On the Detection of Butadiynyl, C4H, in Space

The butadiynyl radical in its 2Σ ground vibrational state has been detected between 85 and 115 GHz with the NRAO 11 m telescope in the circumstellar envelope of the carbon-rich late-type star CW Leo, also known as IRC +10216, in eight fine structure lines of four rotational transitions (N = 9 – 8 to 12 – 11) by
M. Guélin, S. Green, and P. Thaddeus,
Detection of the C4H Radical toward IRC +10216,
Astrophys. J. 224 L27–L30 (1978)
before it was actually detected in the laboratory. Two rotational transitions had been reported previously as U-lines in two different publications. The highest frequency fine structure component seems to be overlapped.

Soon thereafter, it was detected with the OSO 20 m telescope toward TMC-1 by:
W. M. Irvine, B. Höglund, P. Friberg, J. Askne, and J. Elldér,
The Increasing Chemical Complexity of the Taurus Dark Clouds – Detection of CH3CCH and C4H,
Astrophys. J. 248 L113–L117 (1981).
Four hyperfine components of the N = 3 – 2 transition were detected near 28.55 GHz.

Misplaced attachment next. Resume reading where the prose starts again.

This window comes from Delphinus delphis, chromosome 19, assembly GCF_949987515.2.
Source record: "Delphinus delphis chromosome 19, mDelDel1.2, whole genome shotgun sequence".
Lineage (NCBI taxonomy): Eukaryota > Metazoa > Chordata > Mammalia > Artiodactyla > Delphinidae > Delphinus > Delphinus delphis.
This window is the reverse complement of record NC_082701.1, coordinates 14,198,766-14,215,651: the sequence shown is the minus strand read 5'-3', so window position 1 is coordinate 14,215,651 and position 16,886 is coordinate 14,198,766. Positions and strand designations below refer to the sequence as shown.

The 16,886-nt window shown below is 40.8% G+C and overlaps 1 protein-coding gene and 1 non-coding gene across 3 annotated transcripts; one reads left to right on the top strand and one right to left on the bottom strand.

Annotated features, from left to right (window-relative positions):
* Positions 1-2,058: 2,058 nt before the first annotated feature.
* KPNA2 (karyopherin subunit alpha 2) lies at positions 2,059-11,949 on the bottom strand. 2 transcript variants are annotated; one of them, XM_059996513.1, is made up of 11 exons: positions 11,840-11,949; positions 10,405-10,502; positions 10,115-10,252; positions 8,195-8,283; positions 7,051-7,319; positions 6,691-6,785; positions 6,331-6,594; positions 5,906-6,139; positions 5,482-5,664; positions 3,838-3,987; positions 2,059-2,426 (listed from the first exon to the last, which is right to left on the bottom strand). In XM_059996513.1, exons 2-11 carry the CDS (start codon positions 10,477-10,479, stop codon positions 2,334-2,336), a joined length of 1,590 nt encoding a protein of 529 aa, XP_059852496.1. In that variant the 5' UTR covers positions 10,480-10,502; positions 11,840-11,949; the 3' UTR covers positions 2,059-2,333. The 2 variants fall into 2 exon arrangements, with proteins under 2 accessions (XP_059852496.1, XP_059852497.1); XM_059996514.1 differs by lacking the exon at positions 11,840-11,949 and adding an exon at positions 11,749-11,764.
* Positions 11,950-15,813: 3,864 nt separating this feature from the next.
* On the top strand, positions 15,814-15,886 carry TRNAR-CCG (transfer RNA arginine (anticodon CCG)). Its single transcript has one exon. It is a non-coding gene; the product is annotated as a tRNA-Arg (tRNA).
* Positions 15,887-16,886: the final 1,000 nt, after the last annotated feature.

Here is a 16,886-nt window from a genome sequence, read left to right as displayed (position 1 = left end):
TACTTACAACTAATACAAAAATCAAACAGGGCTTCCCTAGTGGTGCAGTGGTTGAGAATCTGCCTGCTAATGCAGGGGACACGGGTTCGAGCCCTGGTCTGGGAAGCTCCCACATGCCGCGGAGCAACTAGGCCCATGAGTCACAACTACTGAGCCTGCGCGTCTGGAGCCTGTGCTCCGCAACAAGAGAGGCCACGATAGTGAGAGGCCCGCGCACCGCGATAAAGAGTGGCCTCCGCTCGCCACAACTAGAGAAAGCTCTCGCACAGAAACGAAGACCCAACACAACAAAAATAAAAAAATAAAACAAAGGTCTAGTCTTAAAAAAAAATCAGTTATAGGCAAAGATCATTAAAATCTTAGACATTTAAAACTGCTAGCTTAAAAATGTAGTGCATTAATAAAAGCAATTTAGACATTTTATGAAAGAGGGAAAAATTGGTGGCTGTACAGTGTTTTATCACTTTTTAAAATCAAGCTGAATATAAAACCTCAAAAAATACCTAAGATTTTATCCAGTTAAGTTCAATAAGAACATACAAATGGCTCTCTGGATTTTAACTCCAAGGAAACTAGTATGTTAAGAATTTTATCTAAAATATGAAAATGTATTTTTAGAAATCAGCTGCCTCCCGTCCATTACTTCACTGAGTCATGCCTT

The radical was also observed in the diffuse medium by:
M. B. Bell, P. A. Friedman, and H. E. Matthews,
The Detection of Butadiynyl (C4H) in Absorption against Cassiopeia A,
Astrophys. J. 273 L35–L39 (1983).

Moreover, the molecule was also detected in several PDRs, namely the Horsehead nebula (B 33), IC 63, and in the ρ Oph L1688-W cloud interface:
D. Teyssier, D. Fossé M. Gerin, J. Pety, A. Abergel, and E. Roueff,
Carbon Budget and Carbon Chemistry in Photon Dominated Regions,
Astron. Astrophys. 417 135–149 (2004).

Vibrationally excited C4H was also detected:
M. Guélin, J. Cernicharo, S. Navarro, D. R. Woodward, C. A. Gottlieb, and P. Thaddeus,
New doublets in IRC +10216 – Vibrationally Excited C4H?,
Astron. Astrophys. 182 L37–L39 (1987).
Subsequent laboratory work revealed these transitions to be due to the v7 = 1 Π state and the v7 = 2 Σ and Δ states:
S. Yamamoto, S. Saito, M. Guélin, J. Cernicharo, H. Suzuki, and M. Ohishi,
Laboratory Microwave Spectroscopy of the Vibrational Satellites for the ν7 and 2ν7 states of C4H and their Astronomical Identification,
Astrophys. J. 323 L149–L153 (1987).
Unfortunately, no laboratory data is available for higher excited vibrational states !

C4D was detected toward TMC-1 by:
B. E. Turner,
Detection of C4D – Implications for Ion-Molecule Chemistry,
Astrophys. J. 347 L39–L42 (1989).

The detection of the 13C isotopic species was reported in:
J. Cernicharo, M. Guélin, and C. Kahane,
A λ 2 mm Molecular Line Survey of the C-star Envelope IRC+10216,
Astron. Astrophys. Suppl. Ser. 142 181–215 (2000).

Contributor(s): H. S. P. Müller; 5, 2007